SINGAPORE - People here are exercising more and eating healthier now compared with last year, with about three in four saying physical health is "very much" a priority.
But nearly 25 per cent said their mental health has suffered, with money woes being the top reason for anxiety and depression, a recent poll has found.
An online survey of 1,000 Singapore residents aged between 18 and 70 found that 44 per cent felt physically healthier now than before the Covid-19 outbreak.
Sixty-six per cent of respondents reported higher motivation to adopt healthy lifestyles, said communications firm Wunderman Thompson in a report on Monday (July 5).
However, work commitments can get in the way.
Despite their motivation level, 61 per cent reported living more sedentary lives.
The poll found that 46 per cent of respondents reported longer working hours, and 73 per cent said they spend more time in front of their screens.
After money, stress about work and the impact from Covid-19 were the factors that affected mental health most, respondents said.
"Most worryingly, 39 per cent say they have considered suicide at some point, with 5 per cent saying they think of it every day and 8 per cent once or twice a week. Unemployed people were most likely to consider suicide every day or once or twice a week," the report said.
At a virtual press conference last Friday (July 2), Ms Malati Afridi, co-author of the study, said 48 per cent of people under 35 had considered suicide at least once in the past year, while the rate was 50 per cent for those with children under the age of six.
The study examined Covid-19's impacts on physical and mental health, as well as relationships and health inequities.
Although nearly a quarter of respondents reported suffering from anxiety and depression in the past year, 68 per cent believe there is a stigma against mental health issues in Singapore.
More than 65 per cent would avoid the topic with their family, even when there is an issue.
Dr Shawn Ee, director of The Psychology Practice, said this decline in mental health was not surprising.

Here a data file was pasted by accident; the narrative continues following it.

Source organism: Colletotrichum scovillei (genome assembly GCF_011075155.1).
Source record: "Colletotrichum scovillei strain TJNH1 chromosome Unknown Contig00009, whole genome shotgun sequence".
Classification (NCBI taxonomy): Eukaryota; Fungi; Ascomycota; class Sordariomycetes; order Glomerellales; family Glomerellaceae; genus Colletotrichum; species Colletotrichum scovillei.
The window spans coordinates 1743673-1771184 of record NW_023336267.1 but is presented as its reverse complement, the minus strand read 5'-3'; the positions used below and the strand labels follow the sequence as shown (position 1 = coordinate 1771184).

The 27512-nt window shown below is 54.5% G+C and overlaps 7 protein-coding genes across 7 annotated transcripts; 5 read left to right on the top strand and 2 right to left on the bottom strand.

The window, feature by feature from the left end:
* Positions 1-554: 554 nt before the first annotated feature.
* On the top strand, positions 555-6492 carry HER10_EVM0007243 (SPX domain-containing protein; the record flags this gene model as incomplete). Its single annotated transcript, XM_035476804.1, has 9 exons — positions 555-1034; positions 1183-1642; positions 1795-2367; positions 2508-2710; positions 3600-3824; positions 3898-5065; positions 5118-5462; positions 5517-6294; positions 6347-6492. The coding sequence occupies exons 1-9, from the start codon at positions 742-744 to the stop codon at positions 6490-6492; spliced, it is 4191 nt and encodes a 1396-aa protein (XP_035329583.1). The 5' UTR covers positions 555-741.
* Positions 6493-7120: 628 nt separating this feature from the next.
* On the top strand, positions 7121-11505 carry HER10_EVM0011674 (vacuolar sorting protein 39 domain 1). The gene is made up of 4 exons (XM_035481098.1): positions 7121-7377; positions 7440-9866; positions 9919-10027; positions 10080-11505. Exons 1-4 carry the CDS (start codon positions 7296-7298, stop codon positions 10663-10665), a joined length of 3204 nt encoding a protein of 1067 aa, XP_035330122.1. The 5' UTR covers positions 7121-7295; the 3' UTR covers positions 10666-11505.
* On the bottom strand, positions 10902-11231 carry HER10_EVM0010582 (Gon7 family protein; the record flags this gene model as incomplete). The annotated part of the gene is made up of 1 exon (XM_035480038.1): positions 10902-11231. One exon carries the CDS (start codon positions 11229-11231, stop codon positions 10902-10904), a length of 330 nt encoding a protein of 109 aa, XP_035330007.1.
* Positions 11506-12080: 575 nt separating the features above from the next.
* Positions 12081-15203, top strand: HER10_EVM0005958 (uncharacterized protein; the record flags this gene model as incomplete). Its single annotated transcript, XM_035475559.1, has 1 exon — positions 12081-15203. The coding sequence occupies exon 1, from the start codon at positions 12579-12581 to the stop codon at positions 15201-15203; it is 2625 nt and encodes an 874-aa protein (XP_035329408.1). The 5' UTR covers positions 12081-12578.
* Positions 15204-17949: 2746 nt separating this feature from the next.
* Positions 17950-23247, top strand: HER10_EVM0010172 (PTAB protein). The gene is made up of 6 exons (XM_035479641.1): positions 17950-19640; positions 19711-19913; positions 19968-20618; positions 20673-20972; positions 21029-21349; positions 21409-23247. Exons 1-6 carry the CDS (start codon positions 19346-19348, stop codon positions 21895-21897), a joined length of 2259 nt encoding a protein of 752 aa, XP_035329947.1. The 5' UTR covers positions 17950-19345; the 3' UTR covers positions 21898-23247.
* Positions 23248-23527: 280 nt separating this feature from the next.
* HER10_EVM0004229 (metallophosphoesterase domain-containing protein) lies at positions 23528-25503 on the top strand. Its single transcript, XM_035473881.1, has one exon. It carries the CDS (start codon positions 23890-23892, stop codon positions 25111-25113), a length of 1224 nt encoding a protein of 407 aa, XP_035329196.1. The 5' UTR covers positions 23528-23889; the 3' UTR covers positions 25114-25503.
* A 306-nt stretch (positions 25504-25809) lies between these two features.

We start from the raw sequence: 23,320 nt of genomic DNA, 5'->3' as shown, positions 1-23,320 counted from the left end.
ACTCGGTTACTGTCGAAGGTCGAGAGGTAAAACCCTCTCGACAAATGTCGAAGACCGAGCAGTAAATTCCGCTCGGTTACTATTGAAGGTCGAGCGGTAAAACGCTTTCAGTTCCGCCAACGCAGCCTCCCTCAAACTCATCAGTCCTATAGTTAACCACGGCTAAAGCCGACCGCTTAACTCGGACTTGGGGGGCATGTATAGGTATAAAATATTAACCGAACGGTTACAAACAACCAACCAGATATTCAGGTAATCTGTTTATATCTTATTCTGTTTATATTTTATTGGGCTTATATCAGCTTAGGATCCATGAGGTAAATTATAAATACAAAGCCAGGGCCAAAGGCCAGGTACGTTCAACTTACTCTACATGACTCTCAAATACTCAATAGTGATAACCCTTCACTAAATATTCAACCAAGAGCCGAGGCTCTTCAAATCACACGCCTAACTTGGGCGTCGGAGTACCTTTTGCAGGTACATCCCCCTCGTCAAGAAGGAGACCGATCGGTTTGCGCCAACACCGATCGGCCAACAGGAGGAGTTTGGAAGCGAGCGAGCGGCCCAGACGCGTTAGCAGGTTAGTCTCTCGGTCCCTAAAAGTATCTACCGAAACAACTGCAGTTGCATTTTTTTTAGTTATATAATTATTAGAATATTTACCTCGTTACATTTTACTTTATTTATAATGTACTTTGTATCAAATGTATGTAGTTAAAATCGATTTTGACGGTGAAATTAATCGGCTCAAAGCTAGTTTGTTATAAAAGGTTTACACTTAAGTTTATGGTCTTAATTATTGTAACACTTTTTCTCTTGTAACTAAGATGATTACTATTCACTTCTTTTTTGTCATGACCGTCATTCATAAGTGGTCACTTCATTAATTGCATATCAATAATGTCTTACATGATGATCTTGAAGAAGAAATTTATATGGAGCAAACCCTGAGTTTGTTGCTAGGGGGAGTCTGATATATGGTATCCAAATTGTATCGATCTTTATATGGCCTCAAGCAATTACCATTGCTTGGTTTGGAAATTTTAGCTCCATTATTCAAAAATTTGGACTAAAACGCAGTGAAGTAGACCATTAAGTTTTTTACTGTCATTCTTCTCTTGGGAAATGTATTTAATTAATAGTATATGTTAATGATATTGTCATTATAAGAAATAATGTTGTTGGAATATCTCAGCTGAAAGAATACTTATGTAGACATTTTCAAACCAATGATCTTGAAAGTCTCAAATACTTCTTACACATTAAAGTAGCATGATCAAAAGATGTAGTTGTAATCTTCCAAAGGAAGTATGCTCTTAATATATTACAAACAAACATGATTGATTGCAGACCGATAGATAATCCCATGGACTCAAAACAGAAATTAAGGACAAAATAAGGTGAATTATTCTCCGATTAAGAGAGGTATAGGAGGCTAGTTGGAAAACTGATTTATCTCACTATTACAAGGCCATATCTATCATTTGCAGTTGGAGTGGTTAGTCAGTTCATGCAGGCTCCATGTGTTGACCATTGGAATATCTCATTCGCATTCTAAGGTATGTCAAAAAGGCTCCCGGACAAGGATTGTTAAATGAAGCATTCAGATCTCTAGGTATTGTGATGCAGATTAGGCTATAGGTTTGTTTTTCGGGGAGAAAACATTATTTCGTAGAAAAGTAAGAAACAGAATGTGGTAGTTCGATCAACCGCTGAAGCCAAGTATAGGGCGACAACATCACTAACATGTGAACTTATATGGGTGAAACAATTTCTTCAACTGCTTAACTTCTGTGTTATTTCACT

He added: "Covid-19 is an abnormal event that interrupts our way of life. Any major lifestyle change that removes a coping strategy for stress, can tip someone over into feeling trapped. For example, avid gym goers would struggle when gyms are closed."
Covid-19's impacts have also carried over to family relationships, with 49 per cent of respondents agreeing that family stress has increased over the past year.
Inequities have also become more pronounced, across markers of gender, education levels, employment status and income.
Women reported feeling less healthy than men, both physically and mentally. The study cited a possible reason as women being more likely to juggle paid work with childcare or eldercare.
Individuals in the highest income bracket (earning $75,000 and above a year) and education level (having post-graduate qualifications) also reported more satisfaction with both physical and mental health.
Mr Gasper Tan, chief executive of Samaritans of Singapore, a suicide prevention centre, said one common anxiety cited by callers to their mental health helpline was uncertainty of the future due to financial insecurity and unemployment.
To cope with such struggles, Mr Tan advised: "It could be helpful to talk to someone by letting trusted family or friends know what they are going through.
"Having a listening ear can provide relief and assurance that they do not have to go through this difficult period alone."
National Care Hotline: 1800-202-6868
Institute of Mental Health's Mental Health Helpline: 6389-2222
Samaritans of Singapore: 1800-221-4444
Care Corner Counselling Centre: 6353-1180